International Dioxin Developments

December 20, 2016 | Complex Torts & Product Liability

Vietnam’s Environmental Standards Under Review

Regulators in Vietnam are examining the country’s environmental standards and expect to complete their review by the end of 2017, according to published reports.


Dr. Tran The Loan, the former head of the pollution control agency under the Ministry of Environment and Natural Resources’ General Department of Environment, told Troi Tre News that environmental standards in Vietnam were prepared “with little respect to the ‘resilience’ of the environment.” He said that some rivers in the country were becoming “increasingly polluted” due to factory discharges.

“Imagine an area with a number of plants, all discharging treated wastewater into one same river,” he was quoted as saying. “Even when each of the facilities meets the environmental standards, the river will soon fail to endure.”

Regulatory Review

Hoang Duong Tung, the deputy head of the General Department of Environment, told Troi Tre News that regulatory bodies could impose strict standards but that doing so “would discourage production.” He added that, “[too high environmental standards] are not suitable for the current development of our country.”

He said that the government was reviewing existing regulations and that it should complete the review “by the end of next year.”

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Companies Challenge Hong Kong’s Hairy Crab Ban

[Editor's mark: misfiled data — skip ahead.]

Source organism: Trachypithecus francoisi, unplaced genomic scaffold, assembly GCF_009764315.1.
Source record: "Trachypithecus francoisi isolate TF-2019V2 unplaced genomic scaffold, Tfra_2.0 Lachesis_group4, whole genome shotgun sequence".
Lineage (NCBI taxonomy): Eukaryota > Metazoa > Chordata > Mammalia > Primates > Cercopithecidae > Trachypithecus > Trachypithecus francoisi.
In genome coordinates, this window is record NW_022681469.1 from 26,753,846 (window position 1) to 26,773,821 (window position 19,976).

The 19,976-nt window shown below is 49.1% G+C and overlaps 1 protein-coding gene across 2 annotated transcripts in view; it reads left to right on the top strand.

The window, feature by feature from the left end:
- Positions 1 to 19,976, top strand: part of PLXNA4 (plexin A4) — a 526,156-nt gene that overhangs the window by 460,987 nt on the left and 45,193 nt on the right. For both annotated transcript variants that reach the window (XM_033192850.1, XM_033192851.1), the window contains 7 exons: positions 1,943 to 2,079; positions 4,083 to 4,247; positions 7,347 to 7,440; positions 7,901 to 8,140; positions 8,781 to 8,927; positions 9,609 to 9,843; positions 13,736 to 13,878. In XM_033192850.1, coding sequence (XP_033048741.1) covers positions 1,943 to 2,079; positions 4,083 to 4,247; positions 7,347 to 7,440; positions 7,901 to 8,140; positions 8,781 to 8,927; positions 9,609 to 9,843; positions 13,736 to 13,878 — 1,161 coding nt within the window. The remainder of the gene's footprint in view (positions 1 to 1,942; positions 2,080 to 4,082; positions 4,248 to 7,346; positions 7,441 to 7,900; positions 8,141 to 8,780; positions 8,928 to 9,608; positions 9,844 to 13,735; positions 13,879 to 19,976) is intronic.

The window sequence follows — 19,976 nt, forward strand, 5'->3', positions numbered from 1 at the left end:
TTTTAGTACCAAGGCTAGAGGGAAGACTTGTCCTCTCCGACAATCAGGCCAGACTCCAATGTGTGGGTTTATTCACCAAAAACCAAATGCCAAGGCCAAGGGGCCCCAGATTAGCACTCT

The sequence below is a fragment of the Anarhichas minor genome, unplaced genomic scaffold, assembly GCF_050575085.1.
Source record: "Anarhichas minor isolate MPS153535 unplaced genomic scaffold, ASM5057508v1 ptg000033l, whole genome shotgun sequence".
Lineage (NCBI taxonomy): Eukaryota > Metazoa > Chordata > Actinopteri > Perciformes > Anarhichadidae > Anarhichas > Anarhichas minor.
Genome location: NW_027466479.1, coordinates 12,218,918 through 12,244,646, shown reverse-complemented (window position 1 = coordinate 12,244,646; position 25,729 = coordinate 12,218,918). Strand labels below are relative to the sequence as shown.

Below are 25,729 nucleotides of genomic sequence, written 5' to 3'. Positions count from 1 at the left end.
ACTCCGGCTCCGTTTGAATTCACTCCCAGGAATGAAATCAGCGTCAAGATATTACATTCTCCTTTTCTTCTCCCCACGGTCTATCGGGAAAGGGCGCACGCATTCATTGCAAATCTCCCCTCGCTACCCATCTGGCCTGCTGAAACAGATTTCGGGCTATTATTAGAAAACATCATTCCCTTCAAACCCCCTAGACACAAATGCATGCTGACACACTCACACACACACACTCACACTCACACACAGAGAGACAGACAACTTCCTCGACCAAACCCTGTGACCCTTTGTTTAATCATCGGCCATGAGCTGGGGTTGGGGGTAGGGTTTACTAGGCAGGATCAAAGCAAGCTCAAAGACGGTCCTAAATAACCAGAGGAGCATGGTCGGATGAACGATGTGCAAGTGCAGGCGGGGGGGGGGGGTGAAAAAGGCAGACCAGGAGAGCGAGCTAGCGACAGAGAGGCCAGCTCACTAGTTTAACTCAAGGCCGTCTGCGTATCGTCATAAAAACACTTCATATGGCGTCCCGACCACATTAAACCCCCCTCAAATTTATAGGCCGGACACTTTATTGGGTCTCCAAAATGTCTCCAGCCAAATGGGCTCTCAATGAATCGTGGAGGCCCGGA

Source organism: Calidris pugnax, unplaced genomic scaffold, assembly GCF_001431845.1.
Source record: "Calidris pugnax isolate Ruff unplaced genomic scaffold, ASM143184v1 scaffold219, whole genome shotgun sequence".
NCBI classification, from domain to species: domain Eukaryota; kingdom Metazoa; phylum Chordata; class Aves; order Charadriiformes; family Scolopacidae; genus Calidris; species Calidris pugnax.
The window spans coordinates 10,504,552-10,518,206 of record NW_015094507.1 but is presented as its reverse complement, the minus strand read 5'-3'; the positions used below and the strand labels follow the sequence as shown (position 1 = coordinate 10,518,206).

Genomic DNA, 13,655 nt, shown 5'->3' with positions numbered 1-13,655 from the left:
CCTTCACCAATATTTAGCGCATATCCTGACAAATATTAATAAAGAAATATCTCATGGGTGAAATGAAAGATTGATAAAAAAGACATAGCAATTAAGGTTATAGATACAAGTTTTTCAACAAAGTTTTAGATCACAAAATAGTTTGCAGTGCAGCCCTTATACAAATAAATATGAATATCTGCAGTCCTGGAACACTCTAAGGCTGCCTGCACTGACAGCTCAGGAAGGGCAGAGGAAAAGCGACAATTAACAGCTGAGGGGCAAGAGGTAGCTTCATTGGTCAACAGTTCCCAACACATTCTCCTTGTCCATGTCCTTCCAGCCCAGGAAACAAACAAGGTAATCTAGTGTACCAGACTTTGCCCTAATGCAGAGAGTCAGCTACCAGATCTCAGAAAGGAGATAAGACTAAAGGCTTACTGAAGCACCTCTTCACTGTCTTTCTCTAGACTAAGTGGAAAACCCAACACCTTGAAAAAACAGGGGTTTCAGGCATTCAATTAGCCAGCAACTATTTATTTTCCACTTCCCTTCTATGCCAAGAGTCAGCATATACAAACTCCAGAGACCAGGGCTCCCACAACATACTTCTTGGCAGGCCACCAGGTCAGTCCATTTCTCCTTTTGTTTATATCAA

Hong Kong-based Tin Lung Trading Company is challenging a decision by regulators to suspend the import of hairy crabs from a province in China.


The Centre for Food Safety (“CFS”) of the Food and Environmental Hygiene Department in Hong Kong, in response to what the CFS determined was higher-than-permitted levels of dioxins and dioxin-like PCBs of two hairy crab samples, suspended the import into and sale within Hong Kong of hairy crabs raised at two aquaculture farms in Jiangsu Province as of November 1.

Court Challenge

Now, the Hong Kong trader has challenged the suspension in the Hong Kong High Court, alleging that the ban was “unfair,” “unreasonable,” and a “de facto food safety order of an unlimited duration.”

According to an article in the South China Morning Post, the trader asserted that it would lose up to HK$3 million during the hairy crab season. Tin Lung Trading, together with Hong Kong Hairy Crab I&E, contended that the CFS had issued its order “without consulting them or any other hairy crab traders first.”

The Post said that the companies argued that the CFS “had acted in excess of its powers and committed serious procedural impropriety” The decision, in their view, was “so unfair as to amount to an abuse of power, and unlawful.”

For further information, please contact James V. Aiosa, Paul V. Majkowski, Lawrence S. Han, or your regular Rivkin Radler attorney.

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